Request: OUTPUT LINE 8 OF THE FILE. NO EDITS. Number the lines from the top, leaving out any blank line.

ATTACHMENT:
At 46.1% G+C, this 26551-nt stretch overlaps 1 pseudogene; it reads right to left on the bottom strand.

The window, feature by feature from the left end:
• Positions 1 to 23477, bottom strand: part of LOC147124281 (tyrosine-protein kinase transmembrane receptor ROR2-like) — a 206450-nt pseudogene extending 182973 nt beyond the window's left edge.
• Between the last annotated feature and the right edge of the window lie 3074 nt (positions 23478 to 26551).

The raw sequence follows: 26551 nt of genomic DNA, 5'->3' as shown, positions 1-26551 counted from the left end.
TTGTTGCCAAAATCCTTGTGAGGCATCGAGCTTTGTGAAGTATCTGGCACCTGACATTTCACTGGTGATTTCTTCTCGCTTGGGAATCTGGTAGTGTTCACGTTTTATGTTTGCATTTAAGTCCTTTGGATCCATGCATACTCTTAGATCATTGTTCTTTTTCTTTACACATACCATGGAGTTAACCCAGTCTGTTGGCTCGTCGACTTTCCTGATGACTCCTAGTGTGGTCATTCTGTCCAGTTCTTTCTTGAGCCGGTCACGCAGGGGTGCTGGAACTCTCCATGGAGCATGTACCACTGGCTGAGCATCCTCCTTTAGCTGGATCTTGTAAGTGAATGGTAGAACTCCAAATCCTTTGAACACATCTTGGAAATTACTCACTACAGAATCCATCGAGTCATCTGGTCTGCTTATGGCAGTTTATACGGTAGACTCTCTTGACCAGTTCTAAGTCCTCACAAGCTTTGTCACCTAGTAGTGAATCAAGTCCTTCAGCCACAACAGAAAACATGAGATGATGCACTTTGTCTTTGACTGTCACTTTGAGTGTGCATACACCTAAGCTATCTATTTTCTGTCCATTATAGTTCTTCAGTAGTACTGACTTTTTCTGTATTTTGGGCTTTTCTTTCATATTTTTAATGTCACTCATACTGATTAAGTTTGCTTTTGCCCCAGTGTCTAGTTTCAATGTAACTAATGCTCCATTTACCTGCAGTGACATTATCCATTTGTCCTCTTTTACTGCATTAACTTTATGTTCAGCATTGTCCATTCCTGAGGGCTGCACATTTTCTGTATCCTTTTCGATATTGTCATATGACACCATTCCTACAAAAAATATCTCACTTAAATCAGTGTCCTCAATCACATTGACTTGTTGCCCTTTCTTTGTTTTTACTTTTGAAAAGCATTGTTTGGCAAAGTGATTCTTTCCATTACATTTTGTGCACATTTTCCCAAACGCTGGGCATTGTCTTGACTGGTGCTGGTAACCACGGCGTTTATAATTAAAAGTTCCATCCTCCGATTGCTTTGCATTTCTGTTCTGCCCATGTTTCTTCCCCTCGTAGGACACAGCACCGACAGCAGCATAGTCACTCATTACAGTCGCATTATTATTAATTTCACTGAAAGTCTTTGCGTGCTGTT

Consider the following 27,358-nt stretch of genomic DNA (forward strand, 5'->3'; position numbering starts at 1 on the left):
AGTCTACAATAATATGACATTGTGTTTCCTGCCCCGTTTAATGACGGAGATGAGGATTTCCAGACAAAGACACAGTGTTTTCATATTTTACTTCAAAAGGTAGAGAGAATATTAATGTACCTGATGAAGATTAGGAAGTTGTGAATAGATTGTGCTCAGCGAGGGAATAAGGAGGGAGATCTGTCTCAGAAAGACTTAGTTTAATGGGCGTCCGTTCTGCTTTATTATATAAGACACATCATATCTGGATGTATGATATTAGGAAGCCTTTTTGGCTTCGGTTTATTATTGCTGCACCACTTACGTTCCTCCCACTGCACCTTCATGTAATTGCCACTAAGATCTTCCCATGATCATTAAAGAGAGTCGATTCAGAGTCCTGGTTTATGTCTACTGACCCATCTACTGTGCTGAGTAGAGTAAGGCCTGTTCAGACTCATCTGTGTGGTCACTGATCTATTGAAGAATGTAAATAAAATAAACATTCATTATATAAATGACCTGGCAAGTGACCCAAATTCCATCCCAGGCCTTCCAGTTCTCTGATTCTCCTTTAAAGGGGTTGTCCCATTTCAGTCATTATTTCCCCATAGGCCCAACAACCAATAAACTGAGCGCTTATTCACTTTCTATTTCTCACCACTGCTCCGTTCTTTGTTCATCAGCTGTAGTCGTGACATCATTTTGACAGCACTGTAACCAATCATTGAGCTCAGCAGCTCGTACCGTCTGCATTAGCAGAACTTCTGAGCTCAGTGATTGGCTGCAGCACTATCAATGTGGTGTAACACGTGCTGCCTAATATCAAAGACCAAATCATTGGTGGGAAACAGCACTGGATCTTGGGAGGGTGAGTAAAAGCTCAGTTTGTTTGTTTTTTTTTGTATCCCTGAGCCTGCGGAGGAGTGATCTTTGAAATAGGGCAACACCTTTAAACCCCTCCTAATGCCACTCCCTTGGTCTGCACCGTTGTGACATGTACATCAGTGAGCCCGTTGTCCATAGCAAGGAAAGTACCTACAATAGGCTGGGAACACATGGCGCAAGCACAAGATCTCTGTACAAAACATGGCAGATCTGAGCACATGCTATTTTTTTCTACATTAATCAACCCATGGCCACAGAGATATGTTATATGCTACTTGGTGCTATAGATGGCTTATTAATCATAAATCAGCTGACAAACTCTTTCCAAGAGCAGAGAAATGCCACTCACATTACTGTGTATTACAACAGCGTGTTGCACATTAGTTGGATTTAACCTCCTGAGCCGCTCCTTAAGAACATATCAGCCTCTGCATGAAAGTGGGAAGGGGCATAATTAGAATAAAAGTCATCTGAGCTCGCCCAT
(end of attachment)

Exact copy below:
AGTCTACAATAATATGACATTGTGTTTCCTGCCCCGTTTAATGACGGAGATGAGGATTTCCAGACAAAGACACAGTGTTTTCATATTTTACTTCAAAAGGTAGAGAGAATATTAATGTACCTGATGAAGATTAGGAAGTTGTGAATAGATTGTGCTCAGCGAGGGAATAAGGAGGGAGATCTGTCTCAGAAAGACTTAGTTTAATGGGCGTCCGTTCTGCTTTATTATATAAGACACATCATATCTGGATGTATGATATTAGGAAGCCTTTTTGGCTTCGGTTTATTATTGCTGCACCACTTACGTTCCTCCCACTGCACCTTCATGTAATTGCCACTAAGATCTTCCCATGATCATTAAAGAGAGTCGATTCAGAGTCCTGGTTTATGTCTACTGACCCATCTACTGTGCTGAGTAGAGTAAGGCCTGTTCAGACTCATCTGTGTGGTCACTGATCTATTGAAGAATGTAAATAAAATAAACATTCATTATATAAATGACCTGGCAAGTGACCCAAATTCCATCCCAGGCCTTCCAGTTCTCTGATTCTCCTTTAAAGGGGTTGTCCCATTTCAGTCATTATTTCCCCATAGGCCCAACAACCAATAAACTGAGCGCTTATTCACTTTCTATTTCTCACCACTGCTCCGTTCTTTGTTCATCAGCTGTAGTCGTGACATCATTTTGACAGCACTGTAACCAATCATTGAGCTCAGCAGCTCGTACCGTCTGCATTAGCAGAACTTCTGAGCTCAGTGATTGGCTGCAGCACTATCAATGTGGTGTAACACGTGCTGCCTAATATCAAAGACCAAATCATTGGTGGGAAACAGCACTGGATCTTGGGAGGGTGAGTAAAAGCTCAGTTTGTTTGTTTTTTTTTGTATCCCTGAGCCTGCGGAGGAGTGATCTTTGAAATAGGGCAACACCTTTAAACCCCTCCTAATGCCACTCCCTTGGTCTGCACCGTTGTGACATGTACATCAGTGAGCCCGTTGTCCATAGCAAGGAAAGTACCTACAATAGGCTGGGAACACATGGCGCAAGCACAAGATCTCTGTACAAAACATGGCAGATCTGAGCACATGCTATTTTTTTCTACATTAATCAACCCATGGCCACAGAGATATGTTATATGCTACTTGGTGCTATAGATGGCTTATTAATCATAAATCAGCTGACAAACTCTTTCCAAGAGCAGAGAAATGCCACTCACATTACTGTGTATTACAACAGCGTGTTGCACATTAGTTGGATTTAACCTCCTGAGCCGCTCCTTAAGAACATATCAGCCTCTGCATGAAAGTGGGAAGGGGCATAATTAGAATAAAAGTCATCTGAGCTCGCCCAT